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You might remember back to our arrival into the Italian Riviera. We had driven our motorhome into Santa Margherita, enroute to Portofino, only to realise very quickly that we couldn’t get access easily. We made a plan to come back and today was the day for it.
Having got our fill of the Cinque Terre and it’s gorgeous villages, we wanted to make sure we didn’t miss these two towns.
To avoid parking or access issues today, we caught the train from Levanto, where we had been staying in the Acqua Dolce Campground, to Santa Margherita.
Immediately next to the Levanto Train Station are two parking areas that specifically allow for motorhome parking. I love these places, and I love the cities who are forward thinking enough to recognise that there is a need. We motorhomers repay their thoughtfulness by spending money in their towns. It costs €12 for 12 hours but you can park (overnight) for up to 36 hours. The car park is safe and there are usually other motorhomes parked up with you.
The train trip to Portofino takes only 47 minutes. We are keen to get an early train, allowing us to spend some reasonable time in both towns. We’ve only allocated a day to do this before having to make our way towards our next destination.
Train travel in Italy is inexpensive and efficient. We can only go as far as Santa Margherita, not Portofino, by train. Portofino is geographically challenged in terms of access, so we must disembark here and catch a connecting bus.
As we travel the road towards Portofino, I understand completely why the motorhome could never travel these paths. At many stages I have no idea how the bus is going to make it.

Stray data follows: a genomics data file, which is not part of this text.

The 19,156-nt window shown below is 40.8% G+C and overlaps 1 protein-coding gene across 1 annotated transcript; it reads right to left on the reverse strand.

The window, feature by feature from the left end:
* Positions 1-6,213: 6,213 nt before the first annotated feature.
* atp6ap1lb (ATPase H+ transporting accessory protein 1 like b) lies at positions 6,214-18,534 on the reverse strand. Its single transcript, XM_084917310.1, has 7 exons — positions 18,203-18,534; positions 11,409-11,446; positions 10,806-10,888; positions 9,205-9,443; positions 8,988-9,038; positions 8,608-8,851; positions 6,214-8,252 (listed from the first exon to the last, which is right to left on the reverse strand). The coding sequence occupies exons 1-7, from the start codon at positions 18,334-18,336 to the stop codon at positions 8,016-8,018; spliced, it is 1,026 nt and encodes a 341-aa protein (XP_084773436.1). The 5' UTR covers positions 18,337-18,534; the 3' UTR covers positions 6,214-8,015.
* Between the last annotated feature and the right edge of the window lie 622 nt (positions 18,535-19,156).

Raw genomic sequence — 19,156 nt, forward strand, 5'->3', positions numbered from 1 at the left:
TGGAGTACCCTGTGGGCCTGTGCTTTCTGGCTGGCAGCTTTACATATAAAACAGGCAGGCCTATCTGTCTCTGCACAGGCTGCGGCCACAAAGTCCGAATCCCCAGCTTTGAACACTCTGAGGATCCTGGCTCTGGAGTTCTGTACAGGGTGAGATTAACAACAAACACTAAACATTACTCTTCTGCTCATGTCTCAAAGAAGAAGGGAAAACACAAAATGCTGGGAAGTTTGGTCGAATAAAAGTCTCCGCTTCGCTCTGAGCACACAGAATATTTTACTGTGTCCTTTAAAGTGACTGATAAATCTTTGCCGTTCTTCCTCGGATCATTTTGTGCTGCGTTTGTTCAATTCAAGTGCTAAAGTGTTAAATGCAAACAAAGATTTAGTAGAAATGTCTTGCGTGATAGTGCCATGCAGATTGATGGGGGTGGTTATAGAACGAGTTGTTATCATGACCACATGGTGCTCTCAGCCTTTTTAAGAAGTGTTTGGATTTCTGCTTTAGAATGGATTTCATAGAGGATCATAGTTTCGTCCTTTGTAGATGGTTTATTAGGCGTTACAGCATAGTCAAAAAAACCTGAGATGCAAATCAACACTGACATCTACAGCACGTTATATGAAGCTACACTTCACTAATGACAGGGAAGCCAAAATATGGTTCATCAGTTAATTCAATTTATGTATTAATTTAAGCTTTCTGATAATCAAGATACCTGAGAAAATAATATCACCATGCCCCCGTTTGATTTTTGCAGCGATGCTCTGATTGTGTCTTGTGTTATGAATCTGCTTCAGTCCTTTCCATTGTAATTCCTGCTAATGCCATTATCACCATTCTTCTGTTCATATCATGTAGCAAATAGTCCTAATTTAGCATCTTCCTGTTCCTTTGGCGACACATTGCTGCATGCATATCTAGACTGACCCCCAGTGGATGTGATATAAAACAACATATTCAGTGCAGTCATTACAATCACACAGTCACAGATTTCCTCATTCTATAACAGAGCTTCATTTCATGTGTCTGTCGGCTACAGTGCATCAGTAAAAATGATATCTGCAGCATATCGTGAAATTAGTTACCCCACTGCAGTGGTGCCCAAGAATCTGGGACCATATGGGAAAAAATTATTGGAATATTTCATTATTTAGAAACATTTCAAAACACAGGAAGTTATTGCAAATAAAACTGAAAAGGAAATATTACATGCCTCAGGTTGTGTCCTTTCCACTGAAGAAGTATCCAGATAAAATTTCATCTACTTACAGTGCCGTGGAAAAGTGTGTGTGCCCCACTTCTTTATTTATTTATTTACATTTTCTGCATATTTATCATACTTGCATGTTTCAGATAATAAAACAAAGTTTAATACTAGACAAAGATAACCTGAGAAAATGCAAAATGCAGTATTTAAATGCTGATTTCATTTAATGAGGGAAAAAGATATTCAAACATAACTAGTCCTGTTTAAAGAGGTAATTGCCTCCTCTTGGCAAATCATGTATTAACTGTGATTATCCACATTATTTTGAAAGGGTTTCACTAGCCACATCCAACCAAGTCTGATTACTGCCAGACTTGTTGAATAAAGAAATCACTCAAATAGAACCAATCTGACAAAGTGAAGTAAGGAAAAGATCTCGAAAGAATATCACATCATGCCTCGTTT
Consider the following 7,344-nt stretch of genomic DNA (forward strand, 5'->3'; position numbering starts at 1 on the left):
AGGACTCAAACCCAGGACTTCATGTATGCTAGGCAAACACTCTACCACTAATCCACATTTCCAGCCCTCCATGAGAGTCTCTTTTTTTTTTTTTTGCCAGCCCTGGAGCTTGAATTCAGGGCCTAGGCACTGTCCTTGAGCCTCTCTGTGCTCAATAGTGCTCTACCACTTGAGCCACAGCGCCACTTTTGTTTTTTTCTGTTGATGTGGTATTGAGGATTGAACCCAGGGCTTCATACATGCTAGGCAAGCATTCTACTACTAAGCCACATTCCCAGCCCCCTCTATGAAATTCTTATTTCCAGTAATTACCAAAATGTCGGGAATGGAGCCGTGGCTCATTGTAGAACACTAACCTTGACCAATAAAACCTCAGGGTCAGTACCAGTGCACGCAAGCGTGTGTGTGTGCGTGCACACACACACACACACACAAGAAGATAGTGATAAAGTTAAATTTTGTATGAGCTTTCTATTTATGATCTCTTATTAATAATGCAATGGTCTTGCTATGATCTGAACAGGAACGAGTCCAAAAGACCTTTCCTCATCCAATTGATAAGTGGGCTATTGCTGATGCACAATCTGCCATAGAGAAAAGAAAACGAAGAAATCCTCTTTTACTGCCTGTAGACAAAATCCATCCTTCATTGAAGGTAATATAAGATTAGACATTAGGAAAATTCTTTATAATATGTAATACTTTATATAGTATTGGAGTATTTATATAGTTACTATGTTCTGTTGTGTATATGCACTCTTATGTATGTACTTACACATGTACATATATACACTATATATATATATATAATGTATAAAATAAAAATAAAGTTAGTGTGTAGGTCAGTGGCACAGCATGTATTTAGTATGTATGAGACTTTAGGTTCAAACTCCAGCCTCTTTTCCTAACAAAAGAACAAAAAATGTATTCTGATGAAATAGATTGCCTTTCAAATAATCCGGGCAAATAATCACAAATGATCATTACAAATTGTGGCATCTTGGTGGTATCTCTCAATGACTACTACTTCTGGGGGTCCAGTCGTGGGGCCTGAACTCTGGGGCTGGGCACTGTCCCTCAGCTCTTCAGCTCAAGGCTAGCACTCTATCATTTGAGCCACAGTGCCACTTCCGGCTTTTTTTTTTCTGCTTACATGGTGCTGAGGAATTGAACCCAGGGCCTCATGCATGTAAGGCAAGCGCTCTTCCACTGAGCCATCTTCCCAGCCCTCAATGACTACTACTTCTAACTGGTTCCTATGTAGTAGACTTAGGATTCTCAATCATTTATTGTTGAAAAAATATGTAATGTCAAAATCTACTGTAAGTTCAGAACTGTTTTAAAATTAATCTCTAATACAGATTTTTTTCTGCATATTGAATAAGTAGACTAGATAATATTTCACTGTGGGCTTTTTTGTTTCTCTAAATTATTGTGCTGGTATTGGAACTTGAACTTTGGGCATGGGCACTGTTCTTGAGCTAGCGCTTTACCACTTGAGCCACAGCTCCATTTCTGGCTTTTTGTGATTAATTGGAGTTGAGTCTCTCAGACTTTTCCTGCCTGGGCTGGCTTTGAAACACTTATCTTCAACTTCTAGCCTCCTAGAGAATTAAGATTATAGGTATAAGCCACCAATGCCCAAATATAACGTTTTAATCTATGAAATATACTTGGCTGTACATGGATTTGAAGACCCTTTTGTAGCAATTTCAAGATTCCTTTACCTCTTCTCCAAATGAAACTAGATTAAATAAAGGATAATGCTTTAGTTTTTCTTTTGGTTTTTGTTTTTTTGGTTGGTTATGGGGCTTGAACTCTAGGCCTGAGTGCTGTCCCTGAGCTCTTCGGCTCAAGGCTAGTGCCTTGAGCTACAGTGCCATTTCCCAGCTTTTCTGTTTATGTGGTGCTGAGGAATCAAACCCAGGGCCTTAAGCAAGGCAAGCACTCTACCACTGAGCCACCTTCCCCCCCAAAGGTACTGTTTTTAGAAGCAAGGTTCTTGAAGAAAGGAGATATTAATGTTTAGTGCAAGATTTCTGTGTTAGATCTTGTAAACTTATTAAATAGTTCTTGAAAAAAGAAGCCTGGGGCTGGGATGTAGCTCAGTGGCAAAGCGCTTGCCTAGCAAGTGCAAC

Portofino is a small fishing village that has been taken over by the yachting community. As you take the road down from the bus stop, it is immediately evident that this isn’t any ordinary crowd of boaties. This morning, there are three significant boats anchored in the small harbour. Their decks full of equally significant beautiful people and deckhands waiting on their every command.
Portofino, perfectly manicured in every possible way, is now also a destination for day trippers. I think even the cobble stones are swept and polished every day. I can’t see anything out of order. And everyone here is also incredibly manicured themselves.
Boutique shops, Rolex stores, jewellery stores, restaurants and bars advertising Bollinger are standard fare around the harbour. As we walk by, ladies sit outside polishing silver candelabras whilst another puts out brass, engraved ash trays on the bar tables. I start to hold onto my wallet a little more tightly 🙂
Today was our 18th wedding anniversary, so we didn’t have breakfast in the motorhome, choosing instead to have it here by the water. In a town like Portofino, nothing moves fast. It’s low key and quiet. A perfect way to enjoy our morning here.
As we sit and eat, I can’t help but be fascinated by the deckhand sitting at a table nearby. He chain smokes and drinks coffee, with a hand always close by his two way radio and paying close attention to his mobile phone. Suddenly, he starts puffing on his cigarette with a little more determination, then he’s up and pacing. Shortly thereafter, he’s off. Clearly a call has come in from his boat owner and he needs to be in place.
You can arrive at Portofino by boat. Water taxis operate from Santa Margherita and in the summertime, up until approximately 11 September each year, you can catch a ferry from Levanto or La Spezia. Or you can motor in on your own boat like all of these other cool cats. Otherwise, do what we did and catch a train from where you are located and then a bus into Portofino.
Along the waterfront there are plenty of restaurants and cafes. We choose to have lunch at Kicks Lounge on the main square of Santa Margherita. Here we indulge in some good Italian fare and prosecco.